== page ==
Vatican appoints first Israeli citizen as bishop of Israel
Elias Shakur is the first Israeli to be appointed bishop, first Palestinian in 200 years.
The Vatican and the Catholic Bishops' Synod on Wednesday appointed for the first time an Israeli citizen to preside over Israel's Catholic community.
Minister Elias Shakur, a Palestinian, is the first Israeli citizen to be appointed to the position. This is also the first time in 200 years a Palestinian has been appointed. Until now, ministers from foreign countries, particularly from Lebanon, were appointed bishop.
Shakur will serve as bishop for the entire Catholic population of Israel. The Catholic Patriarch in Lebanon will appoint a separate bishop to preside over the Catholic population in East Jerusalem, the Gaza Strip and the West Bank.
Shakur told Haaretz that he was accepting his appointment at a "fairly difficult time for relations between Jews, Arabs and Muslims."
He said part of his job would be to strengthen tolerance, coexistence and cooperation between all citizens of Israel.
Shakur said that as the first Hebrew speaking bishop he would be able to accurately pass messages between the members of the Catholic community in Israel. Shakur added that he wanted to help reorganize the Catholic church and community in Israel that has suffered revolts and struggles in the pasr years.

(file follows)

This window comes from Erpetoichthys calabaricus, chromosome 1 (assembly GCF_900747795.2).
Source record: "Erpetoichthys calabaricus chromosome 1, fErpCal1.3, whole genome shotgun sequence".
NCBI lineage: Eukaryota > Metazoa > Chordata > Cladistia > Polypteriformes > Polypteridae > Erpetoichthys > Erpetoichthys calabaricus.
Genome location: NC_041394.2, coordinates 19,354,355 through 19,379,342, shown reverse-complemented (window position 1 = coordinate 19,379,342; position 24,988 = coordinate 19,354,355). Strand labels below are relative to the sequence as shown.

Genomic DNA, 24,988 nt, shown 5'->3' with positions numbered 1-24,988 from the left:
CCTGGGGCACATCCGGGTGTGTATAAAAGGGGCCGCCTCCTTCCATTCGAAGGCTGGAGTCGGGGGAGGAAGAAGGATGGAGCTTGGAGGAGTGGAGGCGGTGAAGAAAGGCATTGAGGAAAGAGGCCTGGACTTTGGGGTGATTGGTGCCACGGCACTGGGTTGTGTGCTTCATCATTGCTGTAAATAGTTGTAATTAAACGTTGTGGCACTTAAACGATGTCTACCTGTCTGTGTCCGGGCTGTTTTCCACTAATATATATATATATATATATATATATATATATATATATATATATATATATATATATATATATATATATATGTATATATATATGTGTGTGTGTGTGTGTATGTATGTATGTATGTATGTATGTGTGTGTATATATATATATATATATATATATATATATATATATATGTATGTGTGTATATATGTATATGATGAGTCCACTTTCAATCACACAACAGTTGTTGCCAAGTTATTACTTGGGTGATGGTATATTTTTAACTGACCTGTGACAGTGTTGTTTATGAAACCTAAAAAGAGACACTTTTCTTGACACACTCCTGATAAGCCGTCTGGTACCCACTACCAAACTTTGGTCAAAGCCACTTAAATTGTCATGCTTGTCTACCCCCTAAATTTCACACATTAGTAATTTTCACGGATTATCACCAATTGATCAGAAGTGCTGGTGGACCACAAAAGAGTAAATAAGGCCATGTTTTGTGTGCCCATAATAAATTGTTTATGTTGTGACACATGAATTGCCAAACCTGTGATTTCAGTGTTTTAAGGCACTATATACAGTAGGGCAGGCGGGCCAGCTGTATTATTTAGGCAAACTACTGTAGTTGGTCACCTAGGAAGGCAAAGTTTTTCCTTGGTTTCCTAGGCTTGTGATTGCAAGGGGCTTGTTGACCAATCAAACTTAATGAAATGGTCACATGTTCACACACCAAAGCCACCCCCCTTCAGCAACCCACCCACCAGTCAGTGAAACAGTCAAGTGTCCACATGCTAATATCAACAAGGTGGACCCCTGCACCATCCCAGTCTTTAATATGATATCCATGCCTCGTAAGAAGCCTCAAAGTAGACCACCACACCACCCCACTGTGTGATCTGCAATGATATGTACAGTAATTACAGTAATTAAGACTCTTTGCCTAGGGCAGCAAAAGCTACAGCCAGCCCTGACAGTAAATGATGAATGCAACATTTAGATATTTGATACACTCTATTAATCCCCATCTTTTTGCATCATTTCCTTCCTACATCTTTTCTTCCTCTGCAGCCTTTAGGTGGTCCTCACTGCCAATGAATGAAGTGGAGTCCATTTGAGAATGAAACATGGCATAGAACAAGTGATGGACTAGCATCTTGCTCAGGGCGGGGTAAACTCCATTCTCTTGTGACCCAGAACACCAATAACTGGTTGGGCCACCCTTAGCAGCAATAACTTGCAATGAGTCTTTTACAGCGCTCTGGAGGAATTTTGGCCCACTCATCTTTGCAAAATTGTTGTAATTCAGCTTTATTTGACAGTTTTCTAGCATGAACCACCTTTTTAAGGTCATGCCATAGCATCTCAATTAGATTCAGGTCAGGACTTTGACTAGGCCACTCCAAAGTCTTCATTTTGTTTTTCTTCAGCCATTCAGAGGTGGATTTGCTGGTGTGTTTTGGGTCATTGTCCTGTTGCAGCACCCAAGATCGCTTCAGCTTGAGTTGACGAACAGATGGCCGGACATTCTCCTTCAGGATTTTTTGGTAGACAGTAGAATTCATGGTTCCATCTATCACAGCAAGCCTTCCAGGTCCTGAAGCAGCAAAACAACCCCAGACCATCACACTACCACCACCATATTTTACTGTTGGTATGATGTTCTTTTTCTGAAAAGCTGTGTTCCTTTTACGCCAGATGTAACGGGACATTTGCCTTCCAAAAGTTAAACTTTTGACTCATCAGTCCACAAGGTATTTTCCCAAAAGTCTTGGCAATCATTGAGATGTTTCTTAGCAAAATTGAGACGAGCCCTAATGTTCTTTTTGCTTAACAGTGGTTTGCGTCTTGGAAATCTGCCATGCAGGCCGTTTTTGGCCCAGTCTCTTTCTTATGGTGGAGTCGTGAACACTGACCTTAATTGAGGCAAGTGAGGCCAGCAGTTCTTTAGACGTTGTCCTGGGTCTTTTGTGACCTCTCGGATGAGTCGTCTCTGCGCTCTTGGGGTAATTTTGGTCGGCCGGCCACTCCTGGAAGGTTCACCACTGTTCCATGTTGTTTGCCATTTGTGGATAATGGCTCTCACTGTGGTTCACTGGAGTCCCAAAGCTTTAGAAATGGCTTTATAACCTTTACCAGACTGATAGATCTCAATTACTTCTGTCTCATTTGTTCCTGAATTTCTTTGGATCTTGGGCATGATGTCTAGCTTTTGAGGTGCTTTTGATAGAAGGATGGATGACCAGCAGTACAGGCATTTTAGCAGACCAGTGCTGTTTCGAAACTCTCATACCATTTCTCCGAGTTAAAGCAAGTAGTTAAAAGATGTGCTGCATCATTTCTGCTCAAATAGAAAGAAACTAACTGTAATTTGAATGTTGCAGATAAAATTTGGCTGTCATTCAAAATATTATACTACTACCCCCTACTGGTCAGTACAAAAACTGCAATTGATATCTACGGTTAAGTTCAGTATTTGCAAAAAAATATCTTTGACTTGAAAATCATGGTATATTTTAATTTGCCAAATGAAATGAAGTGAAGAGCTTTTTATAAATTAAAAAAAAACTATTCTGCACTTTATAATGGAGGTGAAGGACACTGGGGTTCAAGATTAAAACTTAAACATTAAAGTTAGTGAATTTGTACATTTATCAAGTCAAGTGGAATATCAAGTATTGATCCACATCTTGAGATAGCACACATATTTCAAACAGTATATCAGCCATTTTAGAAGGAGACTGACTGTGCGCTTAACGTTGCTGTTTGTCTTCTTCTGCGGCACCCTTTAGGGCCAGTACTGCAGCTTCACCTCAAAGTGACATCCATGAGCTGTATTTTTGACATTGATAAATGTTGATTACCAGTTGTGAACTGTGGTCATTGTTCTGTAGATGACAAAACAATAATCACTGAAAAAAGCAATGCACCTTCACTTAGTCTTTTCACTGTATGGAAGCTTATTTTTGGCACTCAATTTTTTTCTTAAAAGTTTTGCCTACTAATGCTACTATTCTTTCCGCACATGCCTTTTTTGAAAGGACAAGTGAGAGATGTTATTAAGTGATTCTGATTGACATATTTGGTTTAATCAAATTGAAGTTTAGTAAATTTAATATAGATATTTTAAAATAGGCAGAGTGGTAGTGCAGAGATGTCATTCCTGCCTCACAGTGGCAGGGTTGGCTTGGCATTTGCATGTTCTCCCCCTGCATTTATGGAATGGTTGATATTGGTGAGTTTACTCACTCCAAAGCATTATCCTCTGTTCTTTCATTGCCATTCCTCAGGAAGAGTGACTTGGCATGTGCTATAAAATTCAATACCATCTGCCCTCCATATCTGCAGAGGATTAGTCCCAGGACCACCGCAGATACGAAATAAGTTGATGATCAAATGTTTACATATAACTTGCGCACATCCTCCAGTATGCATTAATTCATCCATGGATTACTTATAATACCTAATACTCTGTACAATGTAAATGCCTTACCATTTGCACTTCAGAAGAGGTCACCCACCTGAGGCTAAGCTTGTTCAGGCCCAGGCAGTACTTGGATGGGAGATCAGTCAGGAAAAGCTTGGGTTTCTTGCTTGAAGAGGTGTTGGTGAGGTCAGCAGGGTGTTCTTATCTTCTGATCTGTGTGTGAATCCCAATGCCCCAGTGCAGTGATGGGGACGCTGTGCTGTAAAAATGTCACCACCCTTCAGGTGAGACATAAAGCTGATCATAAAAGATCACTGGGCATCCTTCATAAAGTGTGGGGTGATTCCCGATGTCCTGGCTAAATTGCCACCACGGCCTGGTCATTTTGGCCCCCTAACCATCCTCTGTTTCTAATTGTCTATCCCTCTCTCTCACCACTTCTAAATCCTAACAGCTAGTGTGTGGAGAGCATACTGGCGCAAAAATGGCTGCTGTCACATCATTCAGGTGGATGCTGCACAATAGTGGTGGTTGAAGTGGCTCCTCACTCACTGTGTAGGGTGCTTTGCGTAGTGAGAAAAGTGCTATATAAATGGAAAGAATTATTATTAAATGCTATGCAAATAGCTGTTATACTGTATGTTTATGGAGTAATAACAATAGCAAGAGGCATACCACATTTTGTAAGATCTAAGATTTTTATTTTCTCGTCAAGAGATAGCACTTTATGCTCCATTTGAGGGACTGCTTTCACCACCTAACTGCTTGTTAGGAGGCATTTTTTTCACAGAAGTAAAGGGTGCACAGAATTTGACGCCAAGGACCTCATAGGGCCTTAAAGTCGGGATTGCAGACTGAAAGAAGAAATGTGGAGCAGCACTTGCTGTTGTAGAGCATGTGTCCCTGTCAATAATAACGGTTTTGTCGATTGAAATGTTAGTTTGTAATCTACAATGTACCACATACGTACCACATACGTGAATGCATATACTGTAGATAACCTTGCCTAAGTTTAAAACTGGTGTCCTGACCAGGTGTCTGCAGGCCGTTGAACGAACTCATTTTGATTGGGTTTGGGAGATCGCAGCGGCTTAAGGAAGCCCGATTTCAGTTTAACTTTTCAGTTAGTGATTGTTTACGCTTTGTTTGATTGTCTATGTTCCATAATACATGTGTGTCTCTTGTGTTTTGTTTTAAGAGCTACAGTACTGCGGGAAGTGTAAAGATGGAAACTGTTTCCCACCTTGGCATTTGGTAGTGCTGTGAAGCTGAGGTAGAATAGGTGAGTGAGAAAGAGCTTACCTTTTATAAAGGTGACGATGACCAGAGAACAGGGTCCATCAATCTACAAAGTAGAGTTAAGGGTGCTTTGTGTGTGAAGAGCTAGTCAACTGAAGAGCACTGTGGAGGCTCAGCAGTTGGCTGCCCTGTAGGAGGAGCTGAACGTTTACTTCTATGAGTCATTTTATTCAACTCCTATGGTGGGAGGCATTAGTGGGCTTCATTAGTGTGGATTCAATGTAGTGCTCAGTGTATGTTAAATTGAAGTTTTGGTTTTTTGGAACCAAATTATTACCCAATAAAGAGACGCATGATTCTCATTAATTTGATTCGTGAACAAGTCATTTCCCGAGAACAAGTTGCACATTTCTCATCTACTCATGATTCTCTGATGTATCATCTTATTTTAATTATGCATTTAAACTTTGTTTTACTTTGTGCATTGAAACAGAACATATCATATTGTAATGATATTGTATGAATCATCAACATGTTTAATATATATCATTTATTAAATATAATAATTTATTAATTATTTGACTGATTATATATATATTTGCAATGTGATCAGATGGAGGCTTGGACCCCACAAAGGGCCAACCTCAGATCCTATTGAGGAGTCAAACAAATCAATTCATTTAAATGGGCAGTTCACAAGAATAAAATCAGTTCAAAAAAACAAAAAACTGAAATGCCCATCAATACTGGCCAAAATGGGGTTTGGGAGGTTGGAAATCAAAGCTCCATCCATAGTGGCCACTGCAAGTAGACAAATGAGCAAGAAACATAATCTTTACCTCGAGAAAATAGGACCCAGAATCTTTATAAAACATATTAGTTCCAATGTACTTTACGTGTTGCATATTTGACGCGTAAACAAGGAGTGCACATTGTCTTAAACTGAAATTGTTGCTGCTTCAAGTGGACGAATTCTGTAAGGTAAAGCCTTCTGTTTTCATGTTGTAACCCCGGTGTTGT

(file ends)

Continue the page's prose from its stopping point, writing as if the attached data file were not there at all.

Shakur, 66, is a displaced Palestinian originally from the village of Biram. He holds a Bachelors of Arts in Philosophy and Religious Studies from the Sorbonne University in Paris. In 1965 he was appointed minister in the village of Kafr A'avlin, where he continued to live even after his term ended one month following his appointment. Shakur also completed a second degree in Biblical Verse and Talmud from the Hebrew University of Jerusalem.
Sunce the 1970s Shakur has been active in a number of projects to create settlement communities for Catholics, forming kindergartens, teen youth centers and schools. He calls his 'crowning achievement' his establishment of a school for practical engineering in A'avlin, the first Arabic institution in Israel offering a first degree.
Shakur was nominated for the Nobel prize in 1986, 1989 and 1994. He received numerous awards for tolerance and peace and has written books and articles on the Arab-Israeli conflict.